Friday, March 21, 2014

"If I had some film I'd take a picture if I had a camera"

That title probably makes good sense to an electric car engineer.

The American Automobile Association (AAA) has done tests to determine the effects of heat and cold on the battery life of electric cars, and the results might make a thinking person wonder, "Why bother?" 

Electric plug-in type cars, with the exception of Tesla, have a range of between 38 and 87 miles, or at least that's what their manufacturers claim.  

But according to the AAA test, if the battery is in a cold climate, that number drops by an average of 57%, to a range of 16-50 miles.  In a hot climate the range is degraded by an average of 33%, to just 25-58 miles.  Which I guess isn't so bad if everywhere you go is downhill.

And it gets better: Two of the cars tested, the Mitsubishi and the Ford, had a dedicated "battery temperature maintenance system" (to heat or cool the battery) which in theory should enable the cars to maintain their original range estimate, right?  WRONG!

Researchers found that with only one source of power in the car....the power the temperature maintenance system, the energy the system sucks from the battery to heat/cool the battery reduces the charge of the battery which....wait for it....shortens the range of the car.  Well DUH!  It's like watching a dog chase his tail.

Here's to you, electric car engineers.*  You rock!  :)

Happy Weekend everyone!

* I'm sure they're brilliant.  It's just that their theoretical world hasn't caught up with the REAL world.  (I think Tesla snapped up the few that "get it".)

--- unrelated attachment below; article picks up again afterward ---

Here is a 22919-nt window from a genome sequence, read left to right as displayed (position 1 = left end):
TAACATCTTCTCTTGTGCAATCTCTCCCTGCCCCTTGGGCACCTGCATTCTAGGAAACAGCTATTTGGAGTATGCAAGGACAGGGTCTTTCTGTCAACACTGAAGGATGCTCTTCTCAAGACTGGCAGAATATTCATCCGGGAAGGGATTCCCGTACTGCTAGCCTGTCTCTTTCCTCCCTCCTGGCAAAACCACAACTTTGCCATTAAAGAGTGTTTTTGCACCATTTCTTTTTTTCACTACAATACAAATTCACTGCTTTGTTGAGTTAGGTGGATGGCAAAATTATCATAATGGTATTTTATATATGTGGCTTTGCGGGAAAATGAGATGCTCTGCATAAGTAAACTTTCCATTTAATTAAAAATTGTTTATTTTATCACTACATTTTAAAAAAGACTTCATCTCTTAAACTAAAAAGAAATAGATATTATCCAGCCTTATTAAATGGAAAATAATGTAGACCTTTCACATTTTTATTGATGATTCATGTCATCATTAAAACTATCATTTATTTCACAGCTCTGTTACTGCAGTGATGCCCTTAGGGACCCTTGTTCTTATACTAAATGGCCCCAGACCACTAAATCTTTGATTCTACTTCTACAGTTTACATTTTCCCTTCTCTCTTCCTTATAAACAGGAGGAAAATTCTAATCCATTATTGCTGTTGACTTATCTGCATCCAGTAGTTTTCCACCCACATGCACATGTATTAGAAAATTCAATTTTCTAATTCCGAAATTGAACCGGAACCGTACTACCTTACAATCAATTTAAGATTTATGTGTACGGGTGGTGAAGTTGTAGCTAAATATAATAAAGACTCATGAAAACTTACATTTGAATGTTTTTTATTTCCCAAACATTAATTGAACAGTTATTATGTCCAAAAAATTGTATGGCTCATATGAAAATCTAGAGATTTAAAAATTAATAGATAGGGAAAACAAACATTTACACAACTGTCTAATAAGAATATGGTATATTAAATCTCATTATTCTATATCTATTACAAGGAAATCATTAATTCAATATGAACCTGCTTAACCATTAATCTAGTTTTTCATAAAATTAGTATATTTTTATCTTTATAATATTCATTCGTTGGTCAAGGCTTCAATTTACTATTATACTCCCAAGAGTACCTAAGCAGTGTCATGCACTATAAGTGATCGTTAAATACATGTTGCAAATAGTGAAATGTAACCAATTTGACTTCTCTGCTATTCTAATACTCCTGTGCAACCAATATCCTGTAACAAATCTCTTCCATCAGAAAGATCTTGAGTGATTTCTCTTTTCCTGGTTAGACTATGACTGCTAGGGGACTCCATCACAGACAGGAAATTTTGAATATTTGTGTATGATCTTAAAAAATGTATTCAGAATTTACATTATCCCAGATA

1. Yeah an electric car would not do me much good. We're still in that first adopter stage. It seems a good, user-friendly electric car is still a ways off.

  2. Electric cars for someone with money to burn and will only use it for a five mile trip to the market. Doesn't work for me.

  3. Did you read about the new NASA experiment?
    Several managers were given electric cars ( do not know selection process, but would guess distance and attitude for project). NASA installed charging stations for each of the cars at work and they get power from solar farm ( 12Gig Watt on sunny day ) and local grid. Now the experiment is to see how much electricity is consumed ( precise measuring equipment on charge cable) and if workers easily adapt to the cars and of course do they make it to work each day. Sounds like the government at work.

  4. The majority of electric seems to be confined to local commuters. Even with Tesla the variables (heat, cool, speed, operation) determine distance. Any trip out in the sticks would take some planning - unless you strap a generator on the back.

  5. I'm glad they're pursuing energy sources other than fossil fuels, but they obviously have a long way to go. And how are these batteries disposed of? I understand there's no way to get rid of them.

    1. I suppose the same way as other car/ computer batteries are . I really don't know for sure.

  6. It would be great if it worked well. We apparently have imaginary people pushing imaginary technology to people with imaginary life styles in an imaginary world, except there are a select few making real dollars at the expense of not so imaginary taxpayers and companies. CA governor is in that group---they don't call him Moonbeam for nothing

  7. Your title reminds me of an expression my wife's father used to use: If we had some eggs I would make us some bacon and eggs if we had any bacon."

  8. The thing is, if American electrical car engineers don't work on this, research it, and perfect it, then German engineers (or Chinese, or Indian) will do it. And once the technology has been refined, perfected, and made affordable then...well, you think about it.

  9. I don't think I like all those variables - especially with my 40 mile commute! I need to just start working on my long distance biking ability :)